Measurements of the far-field resonance cone for whistler mode waves in a magnetoplasma
R. W. BOSWELL
R. W. BOSWELL
SPP–SSD, ESTEC, Domeinweg, Noordwijk aan Zee, The Netherlands
USING a large volume laboratory magnetoplasma the wave fields and resonance cone of the right hand polarised (whistler mode) wave have been mapped at distances of up to 10 whistler wavelengths from a transmitting antenna. The results are in good agreement with theory and suggest that energy is convected away from the antenna along the surface of the resonance cone. Considerable attention has been paid to the generation of waves by a point source in a magnetoplasma, and theoretical analyses1–5 have shown that for certain combinations of the antenna operating frequency ω, the electron gyrofrequency ω c, and the plasma frequency ω p, the fields become singular along a cone whose axis is parallel to B 0, the steady magnetic field. By examining the refractive index surfaces it can be seen that the group velocity of the wave is zero when the ray vector is parallel to the resonance cone of half angle θ (when the wave normal is at an angle π/2−θ to B 0). We restrict ourselves here to a discussion of the radiation pattern for frequencies ω<ω cω p. Waves launched by the antenna then propagate in the right hand polarised whistler mode and the angle of the resonance cone is approximately given by θ=sin−1 (ω/ω c).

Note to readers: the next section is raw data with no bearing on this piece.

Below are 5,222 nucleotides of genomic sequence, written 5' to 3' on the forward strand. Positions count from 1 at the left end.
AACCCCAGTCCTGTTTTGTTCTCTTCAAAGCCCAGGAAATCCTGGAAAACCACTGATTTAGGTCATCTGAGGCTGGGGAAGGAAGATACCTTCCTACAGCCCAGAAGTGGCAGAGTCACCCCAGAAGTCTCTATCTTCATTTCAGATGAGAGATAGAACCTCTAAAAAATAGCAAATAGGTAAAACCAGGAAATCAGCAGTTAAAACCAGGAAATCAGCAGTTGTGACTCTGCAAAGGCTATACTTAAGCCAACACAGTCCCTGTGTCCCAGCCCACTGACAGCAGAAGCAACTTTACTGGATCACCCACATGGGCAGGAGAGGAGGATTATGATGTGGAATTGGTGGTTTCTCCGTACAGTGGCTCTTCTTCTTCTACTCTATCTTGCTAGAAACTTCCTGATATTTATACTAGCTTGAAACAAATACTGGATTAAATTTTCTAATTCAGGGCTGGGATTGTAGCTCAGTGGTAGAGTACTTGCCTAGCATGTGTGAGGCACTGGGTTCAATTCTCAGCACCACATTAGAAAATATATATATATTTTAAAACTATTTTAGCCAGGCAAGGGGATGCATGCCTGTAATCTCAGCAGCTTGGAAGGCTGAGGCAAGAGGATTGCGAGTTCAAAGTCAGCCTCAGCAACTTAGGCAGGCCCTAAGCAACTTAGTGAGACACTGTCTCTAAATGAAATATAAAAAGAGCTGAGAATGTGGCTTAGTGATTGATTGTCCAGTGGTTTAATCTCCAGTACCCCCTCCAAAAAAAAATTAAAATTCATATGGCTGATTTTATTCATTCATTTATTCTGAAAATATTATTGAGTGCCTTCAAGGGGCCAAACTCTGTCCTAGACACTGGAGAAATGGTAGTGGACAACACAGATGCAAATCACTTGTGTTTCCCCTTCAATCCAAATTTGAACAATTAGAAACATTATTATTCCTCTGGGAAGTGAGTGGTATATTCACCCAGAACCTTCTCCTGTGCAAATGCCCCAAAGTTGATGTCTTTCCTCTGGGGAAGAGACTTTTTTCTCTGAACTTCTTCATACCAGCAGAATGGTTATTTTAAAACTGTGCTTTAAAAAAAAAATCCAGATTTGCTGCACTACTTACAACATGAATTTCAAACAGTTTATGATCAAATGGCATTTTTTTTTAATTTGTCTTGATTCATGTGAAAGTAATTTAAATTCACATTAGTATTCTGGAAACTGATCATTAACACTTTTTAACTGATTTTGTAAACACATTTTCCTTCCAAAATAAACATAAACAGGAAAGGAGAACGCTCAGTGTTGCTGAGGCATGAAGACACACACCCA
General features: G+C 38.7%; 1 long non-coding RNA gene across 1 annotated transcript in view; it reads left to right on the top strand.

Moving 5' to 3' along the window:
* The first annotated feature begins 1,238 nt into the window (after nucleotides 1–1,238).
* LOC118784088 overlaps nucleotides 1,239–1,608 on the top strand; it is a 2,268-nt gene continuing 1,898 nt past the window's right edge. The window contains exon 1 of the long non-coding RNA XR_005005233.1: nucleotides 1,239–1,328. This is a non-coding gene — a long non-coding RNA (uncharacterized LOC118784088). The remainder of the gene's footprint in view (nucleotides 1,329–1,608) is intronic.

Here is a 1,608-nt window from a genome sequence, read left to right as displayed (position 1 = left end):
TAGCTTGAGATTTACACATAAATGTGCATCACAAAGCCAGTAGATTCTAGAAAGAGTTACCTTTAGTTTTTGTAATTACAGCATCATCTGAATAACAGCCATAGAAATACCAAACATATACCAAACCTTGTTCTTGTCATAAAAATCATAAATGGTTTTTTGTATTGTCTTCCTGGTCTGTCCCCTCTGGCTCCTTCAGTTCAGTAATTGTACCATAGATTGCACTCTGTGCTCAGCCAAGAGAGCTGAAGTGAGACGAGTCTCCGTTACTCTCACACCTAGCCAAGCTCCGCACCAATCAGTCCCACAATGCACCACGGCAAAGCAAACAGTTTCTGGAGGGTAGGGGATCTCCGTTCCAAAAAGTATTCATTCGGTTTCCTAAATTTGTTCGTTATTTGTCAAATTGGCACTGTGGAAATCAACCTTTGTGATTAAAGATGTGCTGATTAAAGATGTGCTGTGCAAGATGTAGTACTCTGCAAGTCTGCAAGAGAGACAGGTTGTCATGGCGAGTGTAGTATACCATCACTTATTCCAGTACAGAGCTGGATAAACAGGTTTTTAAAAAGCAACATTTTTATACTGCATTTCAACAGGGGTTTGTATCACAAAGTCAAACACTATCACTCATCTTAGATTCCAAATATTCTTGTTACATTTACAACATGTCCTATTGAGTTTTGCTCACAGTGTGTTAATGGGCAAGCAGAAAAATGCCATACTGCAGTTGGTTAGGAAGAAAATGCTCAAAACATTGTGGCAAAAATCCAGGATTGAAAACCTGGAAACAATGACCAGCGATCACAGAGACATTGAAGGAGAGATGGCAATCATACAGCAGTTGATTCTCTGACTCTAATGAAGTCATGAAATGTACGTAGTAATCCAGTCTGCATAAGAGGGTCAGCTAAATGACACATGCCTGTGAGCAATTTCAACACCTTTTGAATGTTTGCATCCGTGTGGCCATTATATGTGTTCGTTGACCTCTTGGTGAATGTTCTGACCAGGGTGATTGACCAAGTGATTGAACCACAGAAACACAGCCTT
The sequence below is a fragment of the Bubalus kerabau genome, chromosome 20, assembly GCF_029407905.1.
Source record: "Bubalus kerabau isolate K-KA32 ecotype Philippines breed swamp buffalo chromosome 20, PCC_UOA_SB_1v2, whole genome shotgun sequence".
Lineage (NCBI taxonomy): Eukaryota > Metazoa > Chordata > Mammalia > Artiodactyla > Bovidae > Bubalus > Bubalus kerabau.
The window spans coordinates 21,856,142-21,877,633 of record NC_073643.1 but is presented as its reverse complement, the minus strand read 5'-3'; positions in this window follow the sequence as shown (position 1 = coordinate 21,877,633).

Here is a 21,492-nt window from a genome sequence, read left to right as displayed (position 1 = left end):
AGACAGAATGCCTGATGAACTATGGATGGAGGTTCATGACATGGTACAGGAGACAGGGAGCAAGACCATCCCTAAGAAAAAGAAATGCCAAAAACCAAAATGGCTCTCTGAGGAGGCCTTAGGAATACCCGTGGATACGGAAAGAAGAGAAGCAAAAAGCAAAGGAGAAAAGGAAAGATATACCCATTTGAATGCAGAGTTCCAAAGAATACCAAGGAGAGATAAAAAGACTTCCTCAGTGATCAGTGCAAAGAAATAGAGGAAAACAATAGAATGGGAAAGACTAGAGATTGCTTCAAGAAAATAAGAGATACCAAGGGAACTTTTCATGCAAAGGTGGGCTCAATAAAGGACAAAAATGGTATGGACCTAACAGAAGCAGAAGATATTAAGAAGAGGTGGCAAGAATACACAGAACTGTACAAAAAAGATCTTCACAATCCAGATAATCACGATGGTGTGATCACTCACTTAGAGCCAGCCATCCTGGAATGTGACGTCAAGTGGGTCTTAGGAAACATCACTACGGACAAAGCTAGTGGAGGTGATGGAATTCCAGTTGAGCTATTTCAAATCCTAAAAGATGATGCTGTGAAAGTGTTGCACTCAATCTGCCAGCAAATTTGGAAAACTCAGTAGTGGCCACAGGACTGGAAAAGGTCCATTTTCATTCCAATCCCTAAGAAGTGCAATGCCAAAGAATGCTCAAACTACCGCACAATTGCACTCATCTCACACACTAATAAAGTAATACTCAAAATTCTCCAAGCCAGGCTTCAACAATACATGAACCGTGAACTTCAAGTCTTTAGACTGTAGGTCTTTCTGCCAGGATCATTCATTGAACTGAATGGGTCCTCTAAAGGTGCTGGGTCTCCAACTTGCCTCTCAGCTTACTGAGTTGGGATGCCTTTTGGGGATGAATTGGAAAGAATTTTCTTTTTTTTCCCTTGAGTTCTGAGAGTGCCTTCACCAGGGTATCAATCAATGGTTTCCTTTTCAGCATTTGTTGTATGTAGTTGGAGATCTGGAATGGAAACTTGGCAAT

© 1975 Nature Publishing Group